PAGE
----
What the hell is a decoupled CMS?
I recently wrote a blog post about headless CMS, where I run through what a traditional CMS is, and how a headless CMS differs from that. You can find it here.
While the article serves as a quick breakdown of what a headless CMS is, it doesn't talk about integrating a frontend, or presentation layer, alongside that backend/content layer. It's something I wanted to touch on separately, as teeeechnically, that combination is what I'd consider to be a decoupled CMS.
So, what is a decoupled CMS?
A decoupled CMS separates (or decouples) the backend and frontend of a website – there's one system that's responsible for content and storage, and another system (or systems) that are responsible for collating that data and displaying it to the end user.
These systems are housed sepearately – content is created and edited in the backend, and is then delivered to the frontend via an API. The frontend might use a library like Vue or React, which is perfect for coupling component-driven development with reusable content.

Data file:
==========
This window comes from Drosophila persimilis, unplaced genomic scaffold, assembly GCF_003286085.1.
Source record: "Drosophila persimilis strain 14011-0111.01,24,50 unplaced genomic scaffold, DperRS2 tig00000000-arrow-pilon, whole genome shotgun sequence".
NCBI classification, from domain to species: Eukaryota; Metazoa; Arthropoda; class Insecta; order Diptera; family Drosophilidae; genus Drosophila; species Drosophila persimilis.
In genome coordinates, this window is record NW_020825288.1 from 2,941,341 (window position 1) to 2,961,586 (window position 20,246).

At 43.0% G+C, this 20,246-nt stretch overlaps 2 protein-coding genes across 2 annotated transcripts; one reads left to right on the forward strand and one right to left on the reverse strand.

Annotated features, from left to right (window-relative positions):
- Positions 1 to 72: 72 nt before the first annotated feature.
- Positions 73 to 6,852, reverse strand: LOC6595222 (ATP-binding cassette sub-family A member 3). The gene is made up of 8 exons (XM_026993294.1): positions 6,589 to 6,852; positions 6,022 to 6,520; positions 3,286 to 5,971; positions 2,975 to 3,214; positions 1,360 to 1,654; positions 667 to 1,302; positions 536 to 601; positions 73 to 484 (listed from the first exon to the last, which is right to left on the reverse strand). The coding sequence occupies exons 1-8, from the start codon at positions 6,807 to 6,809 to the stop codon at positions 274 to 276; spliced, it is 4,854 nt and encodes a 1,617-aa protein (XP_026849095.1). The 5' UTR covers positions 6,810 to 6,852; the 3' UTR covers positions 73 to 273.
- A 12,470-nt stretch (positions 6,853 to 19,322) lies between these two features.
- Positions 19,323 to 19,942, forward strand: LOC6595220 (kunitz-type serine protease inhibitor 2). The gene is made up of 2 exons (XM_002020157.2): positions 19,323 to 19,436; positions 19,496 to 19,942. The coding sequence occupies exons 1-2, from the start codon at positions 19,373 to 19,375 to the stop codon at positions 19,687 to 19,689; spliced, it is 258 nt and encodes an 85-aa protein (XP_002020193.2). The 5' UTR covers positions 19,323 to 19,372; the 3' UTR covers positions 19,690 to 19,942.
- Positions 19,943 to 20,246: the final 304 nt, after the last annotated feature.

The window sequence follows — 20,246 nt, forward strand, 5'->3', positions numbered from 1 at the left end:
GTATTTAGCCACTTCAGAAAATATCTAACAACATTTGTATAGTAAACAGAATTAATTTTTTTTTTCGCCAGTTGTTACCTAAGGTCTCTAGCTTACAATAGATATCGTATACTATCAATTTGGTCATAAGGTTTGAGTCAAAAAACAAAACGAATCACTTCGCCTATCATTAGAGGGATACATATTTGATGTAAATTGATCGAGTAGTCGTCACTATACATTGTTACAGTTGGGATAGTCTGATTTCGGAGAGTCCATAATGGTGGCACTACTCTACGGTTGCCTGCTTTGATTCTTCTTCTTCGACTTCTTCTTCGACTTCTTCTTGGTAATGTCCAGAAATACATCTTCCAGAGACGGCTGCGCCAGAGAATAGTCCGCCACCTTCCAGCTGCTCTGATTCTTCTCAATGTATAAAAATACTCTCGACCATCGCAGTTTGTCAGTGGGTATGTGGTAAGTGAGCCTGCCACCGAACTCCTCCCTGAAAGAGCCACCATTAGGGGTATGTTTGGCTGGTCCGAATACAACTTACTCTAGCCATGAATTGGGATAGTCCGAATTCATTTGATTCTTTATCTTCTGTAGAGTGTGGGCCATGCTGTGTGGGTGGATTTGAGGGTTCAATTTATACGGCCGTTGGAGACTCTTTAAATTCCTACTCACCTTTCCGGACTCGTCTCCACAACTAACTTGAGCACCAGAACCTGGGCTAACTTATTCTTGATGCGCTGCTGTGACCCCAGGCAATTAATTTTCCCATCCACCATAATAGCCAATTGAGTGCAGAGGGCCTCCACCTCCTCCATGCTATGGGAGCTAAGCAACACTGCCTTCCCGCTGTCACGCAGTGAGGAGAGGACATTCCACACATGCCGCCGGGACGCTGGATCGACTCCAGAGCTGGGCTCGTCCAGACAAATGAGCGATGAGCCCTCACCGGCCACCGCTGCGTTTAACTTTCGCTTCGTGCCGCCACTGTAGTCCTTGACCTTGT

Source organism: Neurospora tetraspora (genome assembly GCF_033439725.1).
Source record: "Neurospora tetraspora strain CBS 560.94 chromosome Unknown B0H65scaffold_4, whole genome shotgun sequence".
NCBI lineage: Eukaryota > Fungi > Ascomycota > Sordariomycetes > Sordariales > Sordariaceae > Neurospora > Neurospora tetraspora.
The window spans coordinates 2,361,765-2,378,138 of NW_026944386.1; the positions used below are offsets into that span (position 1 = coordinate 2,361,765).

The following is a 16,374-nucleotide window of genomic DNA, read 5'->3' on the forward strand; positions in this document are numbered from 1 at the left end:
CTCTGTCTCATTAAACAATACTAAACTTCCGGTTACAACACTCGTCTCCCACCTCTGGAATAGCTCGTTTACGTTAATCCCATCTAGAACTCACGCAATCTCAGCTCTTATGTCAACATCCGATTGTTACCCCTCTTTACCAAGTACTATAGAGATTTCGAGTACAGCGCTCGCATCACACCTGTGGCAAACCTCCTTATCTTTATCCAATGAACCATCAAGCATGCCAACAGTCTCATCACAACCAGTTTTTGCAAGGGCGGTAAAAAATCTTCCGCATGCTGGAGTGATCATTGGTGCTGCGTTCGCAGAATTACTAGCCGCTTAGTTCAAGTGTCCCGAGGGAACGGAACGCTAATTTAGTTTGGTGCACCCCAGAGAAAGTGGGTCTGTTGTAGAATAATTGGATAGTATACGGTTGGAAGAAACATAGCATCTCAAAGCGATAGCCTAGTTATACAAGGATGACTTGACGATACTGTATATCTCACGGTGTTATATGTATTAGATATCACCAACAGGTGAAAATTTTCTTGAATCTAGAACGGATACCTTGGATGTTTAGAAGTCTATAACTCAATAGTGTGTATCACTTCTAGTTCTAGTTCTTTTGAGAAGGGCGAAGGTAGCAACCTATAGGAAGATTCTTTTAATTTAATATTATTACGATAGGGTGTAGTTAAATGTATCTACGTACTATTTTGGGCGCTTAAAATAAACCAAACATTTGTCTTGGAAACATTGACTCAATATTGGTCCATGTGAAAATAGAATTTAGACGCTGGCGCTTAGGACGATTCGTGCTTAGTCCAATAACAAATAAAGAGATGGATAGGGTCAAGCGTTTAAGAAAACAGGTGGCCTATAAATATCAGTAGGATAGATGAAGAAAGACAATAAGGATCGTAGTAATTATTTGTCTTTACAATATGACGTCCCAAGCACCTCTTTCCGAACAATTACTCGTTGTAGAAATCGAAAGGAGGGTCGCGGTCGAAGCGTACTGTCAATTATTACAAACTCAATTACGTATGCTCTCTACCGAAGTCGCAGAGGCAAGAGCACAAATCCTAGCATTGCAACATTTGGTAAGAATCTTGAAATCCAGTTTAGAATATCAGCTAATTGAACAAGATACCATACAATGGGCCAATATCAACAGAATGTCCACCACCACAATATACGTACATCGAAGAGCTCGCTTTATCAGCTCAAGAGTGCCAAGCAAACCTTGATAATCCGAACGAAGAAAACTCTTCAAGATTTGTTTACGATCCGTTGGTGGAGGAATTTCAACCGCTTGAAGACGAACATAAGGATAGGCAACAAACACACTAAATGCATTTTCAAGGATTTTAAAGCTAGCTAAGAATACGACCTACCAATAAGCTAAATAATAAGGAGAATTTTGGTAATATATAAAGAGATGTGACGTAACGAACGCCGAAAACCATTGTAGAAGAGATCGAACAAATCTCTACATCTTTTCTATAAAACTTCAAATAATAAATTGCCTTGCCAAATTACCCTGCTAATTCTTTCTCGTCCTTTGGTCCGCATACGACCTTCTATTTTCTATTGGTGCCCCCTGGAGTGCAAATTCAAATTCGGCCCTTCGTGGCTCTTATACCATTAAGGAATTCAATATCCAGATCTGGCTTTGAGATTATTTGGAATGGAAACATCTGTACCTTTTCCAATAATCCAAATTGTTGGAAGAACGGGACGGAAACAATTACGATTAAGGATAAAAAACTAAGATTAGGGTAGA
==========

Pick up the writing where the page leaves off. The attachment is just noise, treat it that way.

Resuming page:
Although the backend and frontend function independently, the two systems are tightly woven, and are able to function as one.
This differs from a traditional CMS in the sense that a traditional CMS stores all content, images and code alike in a database, with the frontend and backend components being heavily integrated and intertwined with one another.
How does a decoupled CMS differ from headless CMS?
The terms decoupled and headless CMS are used interchangeably, and while there is a bit of overlap between the two, they're not exactly the same.
A truly headless CMS doesn't have a front-end system or include a presentation layer – it's purely a content-driven, API-first system, which you can read more about here.
The advantage of a headless CMS is that there are no limitations – you're not tied to any restrictions that come with baking in a frontend solution, or with a traditional CMS. And while a decoupled CMS comes with less restrictions than a tradtional CMS, once a frontend solution is implemented, there is a certain amount of maintenance required to keep things optimised and compatible.